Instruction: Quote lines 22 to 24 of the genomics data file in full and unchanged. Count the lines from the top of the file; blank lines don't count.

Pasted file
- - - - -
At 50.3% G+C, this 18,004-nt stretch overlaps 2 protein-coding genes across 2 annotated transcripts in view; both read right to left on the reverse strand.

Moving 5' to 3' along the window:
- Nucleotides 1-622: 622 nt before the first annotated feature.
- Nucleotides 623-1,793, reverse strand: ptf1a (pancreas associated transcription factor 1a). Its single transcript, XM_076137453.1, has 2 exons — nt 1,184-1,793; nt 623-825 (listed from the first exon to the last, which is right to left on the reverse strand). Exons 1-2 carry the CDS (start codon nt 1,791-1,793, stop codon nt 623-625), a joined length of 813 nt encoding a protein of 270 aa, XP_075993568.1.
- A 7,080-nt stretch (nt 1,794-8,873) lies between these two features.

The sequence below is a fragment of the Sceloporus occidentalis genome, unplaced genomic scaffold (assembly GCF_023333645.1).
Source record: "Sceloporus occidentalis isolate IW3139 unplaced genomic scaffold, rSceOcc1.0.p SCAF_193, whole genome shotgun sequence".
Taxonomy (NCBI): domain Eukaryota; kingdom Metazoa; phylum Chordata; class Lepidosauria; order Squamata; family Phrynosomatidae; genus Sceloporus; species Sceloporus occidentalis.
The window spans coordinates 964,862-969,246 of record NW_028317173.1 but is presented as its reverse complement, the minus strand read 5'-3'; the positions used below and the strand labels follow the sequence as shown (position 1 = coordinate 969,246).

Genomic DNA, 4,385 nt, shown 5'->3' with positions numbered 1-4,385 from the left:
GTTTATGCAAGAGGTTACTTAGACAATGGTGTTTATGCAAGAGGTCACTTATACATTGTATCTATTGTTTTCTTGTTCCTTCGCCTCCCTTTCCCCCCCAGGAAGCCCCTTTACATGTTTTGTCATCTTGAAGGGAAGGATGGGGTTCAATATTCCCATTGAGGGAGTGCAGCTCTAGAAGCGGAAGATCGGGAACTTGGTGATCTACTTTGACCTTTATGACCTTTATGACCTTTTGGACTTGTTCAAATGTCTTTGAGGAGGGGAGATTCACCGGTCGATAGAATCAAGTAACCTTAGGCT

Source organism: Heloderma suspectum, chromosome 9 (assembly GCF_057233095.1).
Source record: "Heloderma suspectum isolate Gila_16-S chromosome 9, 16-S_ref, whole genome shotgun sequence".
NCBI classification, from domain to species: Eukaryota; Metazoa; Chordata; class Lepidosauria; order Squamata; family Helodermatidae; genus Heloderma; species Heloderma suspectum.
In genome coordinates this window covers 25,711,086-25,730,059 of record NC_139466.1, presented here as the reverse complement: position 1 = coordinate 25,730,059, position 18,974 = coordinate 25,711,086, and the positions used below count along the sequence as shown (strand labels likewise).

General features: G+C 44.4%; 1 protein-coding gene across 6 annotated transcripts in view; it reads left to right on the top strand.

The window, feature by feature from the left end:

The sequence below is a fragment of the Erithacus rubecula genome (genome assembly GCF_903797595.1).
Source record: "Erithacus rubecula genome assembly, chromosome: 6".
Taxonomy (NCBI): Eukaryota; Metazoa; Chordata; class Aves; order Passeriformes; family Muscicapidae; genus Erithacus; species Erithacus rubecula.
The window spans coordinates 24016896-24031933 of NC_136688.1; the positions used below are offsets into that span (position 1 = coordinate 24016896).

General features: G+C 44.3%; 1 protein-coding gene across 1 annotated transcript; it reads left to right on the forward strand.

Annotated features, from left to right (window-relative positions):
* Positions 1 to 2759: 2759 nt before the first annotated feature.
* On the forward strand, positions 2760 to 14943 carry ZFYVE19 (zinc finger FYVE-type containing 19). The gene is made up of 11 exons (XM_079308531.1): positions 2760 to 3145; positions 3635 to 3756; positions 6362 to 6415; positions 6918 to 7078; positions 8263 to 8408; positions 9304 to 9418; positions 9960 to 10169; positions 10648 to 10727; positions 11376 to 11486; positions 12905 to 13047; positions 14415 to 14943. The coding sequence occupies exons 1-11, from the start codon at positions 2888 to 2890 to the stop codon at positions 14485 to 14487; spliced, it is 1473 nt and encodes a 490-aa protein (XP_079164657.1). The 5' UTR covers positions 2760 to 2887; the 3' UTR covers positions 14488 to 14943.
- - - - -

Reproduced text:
General features: G+C 44.3%; 1 protein-coding gene across 1 annotated transcript; it reads left to right on the forward strand.

Annotated features, from left to right (window-relative positions):
* Positions 1 to 2759: 2759 nt before the first annotated feature.